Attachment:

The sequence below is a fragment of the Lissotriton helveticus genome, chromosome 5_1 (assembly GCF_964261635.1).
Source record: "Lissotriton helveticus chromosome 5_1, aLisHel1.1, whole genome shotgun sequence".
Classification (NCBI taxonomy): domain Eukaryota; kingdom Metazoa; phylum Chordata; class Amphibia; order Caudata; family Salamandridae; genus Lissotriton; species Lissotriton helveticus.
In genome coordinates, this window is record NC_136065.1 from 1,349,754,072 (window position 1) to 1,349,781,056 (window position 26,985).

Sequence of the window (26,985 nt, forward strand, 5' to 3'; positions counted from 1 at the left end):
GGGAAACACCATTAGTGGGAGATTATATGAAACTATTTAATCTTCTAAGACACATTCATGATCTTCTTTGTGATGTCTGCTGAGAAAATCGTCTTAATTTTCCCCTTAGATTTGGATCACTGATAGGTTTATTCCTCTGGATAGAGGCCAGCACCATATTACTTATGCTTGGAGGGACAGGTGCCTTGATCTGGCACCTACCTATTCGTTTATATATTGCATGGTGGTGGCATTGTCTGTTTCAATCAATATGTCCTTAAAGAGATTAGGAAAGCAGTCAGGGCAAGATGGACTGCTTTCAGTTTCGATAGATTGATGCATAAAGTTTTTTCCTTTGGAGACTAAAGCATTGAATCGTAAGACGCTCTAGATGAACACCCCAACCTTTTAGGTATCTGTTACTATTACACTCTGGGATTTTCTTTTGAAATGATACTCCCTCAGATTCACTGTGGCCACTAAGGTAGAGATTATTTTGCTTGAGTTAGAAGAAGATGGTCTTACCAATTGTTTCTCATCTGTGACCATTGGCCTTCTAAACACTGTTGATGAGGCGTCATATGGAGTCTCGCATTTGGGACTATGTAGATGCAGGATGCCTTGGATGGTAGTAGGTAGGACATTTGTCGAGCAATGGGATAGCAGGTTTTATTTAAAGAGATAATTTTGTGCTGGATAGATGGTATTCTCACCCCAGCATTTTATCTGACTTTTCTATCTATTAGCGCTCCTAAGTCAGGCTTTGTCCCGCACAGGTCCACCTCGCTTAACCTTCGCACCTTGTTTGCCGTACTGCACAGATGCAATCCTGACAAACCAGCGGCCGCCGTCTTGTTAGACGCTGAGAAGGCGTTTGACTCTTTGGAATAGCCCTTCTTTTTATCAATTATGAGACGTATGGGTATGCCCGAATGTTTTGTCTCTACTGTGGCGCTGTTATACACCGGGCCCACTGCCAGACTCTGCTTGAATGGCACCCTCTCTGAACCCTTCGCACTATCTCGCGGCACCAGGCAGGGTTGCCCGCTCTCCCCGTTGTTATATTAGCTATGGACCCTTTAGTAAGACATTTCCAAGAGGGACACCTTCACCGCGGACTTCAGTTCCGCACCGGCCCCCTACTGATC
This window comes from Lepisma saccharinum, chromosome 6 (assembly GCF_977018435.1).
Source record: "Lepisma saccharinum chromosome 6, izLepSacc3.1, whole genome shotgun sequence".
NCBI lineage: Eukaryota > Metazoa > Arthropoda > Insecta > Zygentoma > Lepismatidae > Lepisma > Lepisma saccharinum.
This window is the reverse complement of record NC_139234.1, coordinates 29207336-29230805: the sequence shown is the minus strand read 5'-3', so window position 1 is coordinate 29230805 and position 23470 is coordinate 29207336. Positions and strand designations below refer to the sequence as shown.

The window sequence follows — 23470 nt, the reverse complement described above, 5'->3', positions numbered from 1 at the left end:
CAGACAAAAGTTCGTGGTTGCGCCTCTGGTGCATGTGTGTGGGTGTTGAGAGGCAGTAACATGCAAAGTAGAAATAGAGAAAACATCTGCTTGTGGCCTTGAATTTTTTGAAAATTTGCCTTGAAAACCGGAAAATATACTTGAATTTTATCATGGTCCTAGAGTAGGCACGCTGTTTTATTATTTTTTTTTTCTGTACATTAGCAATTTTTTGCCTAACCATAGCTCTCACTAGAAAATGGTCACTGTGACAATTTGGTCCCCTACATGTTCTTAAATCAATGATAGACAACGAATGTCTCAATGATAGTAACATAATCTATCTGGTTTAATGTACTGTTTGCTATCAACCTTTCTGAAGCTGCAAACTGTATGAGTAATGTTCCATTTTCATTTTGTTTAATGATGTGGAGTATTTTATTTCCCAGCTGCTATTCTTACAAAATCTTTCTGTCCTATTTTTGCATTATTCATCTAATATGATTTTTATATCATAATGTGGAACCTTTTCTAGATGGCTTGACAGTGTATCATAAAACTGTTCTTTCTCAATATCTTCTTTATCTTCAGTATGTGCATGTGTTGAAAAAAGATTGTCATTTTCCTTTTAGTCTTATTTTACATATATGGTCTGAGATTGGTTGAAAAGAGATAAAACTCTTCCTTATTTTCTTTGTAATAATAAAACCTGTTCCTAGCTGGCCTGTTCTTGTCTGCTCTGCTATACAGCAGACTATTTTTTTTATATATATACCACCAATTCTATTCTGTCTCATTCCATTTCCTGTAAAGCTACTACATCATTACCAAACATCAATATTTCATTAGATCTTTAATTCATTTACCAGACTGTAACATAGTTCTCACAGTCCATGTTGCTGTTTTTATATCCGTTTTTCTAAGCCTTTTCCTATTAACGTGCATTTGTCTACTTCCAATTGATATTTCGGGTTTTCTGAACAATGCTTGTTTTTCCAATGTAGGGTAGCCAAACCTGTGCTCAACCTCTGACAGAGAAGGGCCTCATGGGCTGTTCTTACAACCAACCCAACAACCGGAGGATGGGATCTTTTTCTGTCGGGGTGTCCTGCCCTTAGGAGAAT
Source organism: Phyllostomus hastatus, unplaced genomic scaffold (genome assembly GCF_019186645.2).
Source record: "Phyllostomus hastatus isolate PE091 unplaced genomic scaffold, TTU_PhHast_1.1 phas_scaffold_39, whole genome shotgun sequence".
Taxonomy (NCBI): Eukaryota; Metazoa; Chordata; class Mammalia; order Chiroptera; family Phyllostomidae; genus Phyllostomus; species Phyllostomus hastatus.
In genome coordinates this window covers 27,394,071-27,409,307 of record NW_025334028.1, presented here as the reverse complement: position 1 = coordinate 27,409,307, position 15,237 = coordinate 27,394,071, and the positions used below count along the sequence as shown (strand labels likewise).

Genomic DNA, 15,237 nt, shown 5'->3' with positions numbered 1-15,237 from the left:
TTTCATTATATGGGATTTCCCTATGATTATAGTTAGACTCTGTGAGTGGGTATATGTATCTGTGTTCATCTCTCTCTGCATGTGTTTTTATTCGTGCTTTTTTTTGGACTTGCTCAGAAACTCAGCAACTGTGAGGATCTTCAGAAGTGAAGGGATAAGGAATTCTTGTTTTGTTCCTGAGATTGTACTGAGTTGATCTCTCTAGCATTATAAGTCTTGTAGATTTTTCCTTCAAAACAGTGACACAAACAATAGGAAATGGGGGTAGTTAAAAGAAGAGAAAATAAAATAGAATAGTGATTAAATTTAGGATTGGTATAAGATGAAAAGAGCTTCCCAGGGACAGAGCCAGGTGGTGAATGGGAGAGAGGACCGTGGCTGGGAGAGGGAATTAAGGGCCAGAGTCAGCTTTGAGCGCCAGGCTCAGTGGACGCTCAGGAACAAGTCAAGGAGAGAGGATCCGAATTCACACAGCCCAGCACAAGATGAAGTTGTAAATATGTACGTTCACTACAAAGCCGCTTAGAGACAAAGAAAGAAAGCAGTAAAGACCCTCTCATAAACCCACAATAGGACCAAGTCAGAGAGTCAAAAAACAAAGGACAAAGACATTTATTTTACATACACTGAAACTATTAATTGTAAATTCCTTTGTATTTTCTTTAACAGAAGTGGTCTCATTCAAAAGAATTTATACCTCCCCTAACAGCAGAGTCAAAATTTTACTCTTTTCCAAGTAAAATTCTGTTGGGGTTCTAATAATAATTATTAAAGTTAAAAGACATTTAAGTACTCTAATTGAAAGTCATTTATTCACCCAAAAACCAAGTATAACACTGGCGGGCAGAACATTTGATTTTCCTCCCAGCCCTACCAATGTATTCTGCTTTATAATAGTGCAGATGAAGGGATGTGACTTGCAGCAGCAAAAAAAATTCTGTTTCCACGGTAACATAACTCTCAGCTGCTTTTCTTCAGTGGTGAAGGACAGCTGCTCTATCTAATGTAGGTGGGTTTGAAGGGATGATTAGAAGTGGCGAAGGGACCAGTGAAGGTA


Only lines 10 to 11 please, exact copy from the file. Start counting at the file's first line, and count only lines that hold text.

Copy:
This window is the reverse complement of record NC_139234.1, coordinates 29207336-29230805: the sequence shown is the minus strand read 5'-3', so window position 1 is coordinate 29230805 and position 23470 is coordinate 29207336. Positions and strand designations below refer to the sequence as shown.

The window sequence follows — 23470 nt, the reverse complement described above, 5'->3', positions numbered from 1 at the left end: